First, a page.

...and One Big Boat
Cedar River Travel Blog› entry 24 of 28 › view all entries
Thrusting with more torque than usual, I raced to clear the island before the power boaters hit their own throttles. Not all were equipped with radar like the Apres Ski and probably none would be watching for a hard-to-see kayak on the open waters. I had paddled free of the island before even a sailboat launched when a larger menace appeared from out of nowhere five or six miles to the east - a ship. It seemed to linger there motionless like a hungry predator waiting to pounce unsuspecting prey drifting into its territory. That would be me.
Anxious minutes passed before confirming the boat was growing larger, heading my way. By my estimate I should have already crossed the shipping lane but the sight alignment of her smoke stack and bow told me that I hadn't.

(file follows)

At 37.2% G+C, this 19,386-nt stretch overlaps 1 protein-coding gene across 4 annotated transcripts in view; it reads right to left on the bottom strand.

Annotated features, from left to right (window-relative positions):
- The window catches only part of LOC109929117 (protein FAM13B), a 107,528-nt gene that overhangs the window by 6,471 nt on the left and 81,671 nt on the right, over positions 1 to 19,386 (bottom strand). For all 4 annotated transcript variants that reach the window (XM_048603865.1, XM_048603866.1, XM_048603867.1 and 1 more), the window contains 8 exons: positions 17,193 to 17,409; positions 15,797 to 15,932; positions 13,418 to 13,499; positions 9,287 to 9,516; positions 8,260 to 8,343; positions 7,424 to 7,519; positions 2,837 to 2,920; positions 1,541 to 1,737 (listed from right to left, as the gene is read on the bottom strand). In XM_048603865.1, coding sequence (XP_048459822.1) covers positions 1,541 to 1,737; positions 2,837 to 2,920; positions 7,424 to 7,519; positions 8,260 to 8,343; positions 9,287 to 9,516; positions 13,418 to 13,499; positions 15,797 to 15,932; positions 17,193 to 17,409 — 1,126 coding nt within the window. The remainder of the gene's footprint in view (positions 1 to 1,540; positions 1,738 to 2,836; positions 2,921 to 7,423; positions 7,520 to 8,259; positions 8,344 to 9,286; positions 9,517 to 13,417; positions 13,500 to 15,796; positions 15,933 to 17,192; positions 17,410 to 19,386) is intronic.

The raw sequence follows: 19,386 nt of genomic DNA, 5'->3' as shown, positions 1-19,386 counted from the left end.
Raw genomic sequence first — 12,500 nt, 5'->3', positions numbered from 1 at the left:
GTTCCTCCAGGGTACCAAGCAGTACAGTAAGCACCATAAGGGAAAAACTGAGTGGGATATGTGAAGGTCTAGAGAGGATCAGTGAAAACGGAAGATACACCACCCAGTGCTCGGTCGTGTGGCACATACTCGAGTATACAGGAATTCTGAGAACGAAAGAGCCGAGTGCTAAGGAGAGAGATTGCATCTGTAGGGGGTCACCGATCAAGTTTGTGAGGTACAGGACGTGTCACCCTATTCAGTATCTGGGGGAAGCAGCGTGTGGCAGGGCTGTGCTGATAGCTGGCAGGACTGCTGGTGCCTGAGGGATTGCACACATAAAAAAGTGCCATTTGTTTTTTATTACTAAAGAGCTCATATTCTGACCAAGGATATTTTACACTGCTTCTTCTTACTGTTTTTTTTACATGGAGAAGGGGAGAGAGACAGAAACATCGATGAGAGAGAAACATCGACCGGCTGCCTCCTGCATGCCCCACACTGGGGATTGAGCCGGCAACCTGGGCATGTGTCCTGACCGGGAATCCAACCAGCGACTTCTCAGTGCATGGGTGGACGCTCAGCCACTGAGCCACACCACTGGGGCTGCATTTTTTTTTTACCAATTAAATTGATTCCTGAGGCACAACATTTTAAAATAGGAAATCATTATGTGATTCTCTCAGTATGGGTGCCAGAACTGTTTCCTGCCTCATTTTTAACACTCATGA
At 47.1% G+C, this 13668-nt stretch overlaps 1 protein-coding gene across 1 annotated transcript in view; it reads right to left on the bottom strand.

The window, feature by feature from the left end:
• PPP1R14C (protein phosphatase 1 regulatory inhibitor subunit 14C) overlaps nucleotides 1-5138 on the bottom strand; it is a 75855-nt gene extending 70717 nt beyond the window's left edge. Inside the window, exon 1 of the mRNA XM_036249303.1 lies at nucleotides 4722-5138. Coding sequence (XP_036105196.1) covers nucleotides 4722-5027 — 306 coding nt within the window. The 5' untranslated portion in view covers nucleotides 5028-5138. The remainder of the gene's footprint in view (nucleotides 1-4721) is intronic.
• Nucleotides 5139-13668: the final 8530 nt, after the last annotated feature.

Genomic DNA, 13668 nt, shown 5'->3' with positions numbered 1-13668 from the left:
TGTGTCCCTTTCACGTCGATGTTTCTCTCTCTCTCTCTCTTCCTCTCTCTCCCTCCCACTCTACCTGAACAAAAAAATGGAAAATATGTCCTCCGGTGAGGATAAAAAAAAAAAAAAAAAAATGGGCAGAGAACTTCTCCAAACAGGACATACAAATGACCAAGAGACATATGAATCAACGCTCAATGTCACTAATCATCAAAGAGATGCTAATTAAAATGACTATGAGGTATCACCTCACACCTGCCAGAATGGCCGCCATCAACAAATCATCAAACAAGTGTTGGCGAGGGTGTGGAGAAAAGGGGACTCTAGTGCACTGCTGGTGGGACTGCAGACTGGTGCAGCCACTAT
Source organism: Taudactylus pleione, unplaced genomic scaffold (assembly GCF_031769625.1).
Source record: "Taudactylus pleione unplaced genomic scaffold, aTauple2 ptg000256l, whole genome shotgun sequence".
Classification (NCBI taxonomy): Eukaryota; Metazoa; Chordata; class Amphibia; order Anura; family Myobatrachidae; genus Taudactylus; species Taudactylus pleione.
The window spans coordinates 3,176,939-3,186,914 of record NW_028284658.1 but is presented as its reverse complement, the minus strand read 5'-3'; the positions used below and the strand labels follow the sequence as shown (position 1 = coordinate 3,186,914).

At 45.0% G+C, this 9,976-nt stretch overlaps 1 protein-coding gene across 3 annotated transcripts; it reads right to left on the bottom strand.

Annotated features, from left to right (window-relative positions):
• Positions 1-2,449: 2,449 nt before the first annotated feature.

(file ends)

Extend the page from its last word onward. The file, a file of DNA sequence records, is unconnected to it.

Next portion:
I was nearly a hundred yards to the north when the tanker passed. I heard the rumbling whir of her diesel engines but saw no one on deck waving ahoy or shaking an angry fist at my stupidity. White spray arced from her bow as she sliced the lake but any wake went unnoticed in the already tossing seas.
Though the Michigan shoreline always remained visible some miles to the west, and gradually closing, I was elated after nearly two grueling hours to finally sight land on my north horizon. I sensed the exhilaration and excitement that the early explorers must have experienced discovering the New Lands. After two more punishing hours, I approached a pair of offshore fishermen to ask if this was Cedar River. I had driven through the tiny settlement dozens of times on M-35 but had never seen it from out on the lake. "Four-five miles," they shouted, waving north. It was exactly five hours after leaving the island when I finally tied up at Earl's Yacht Club.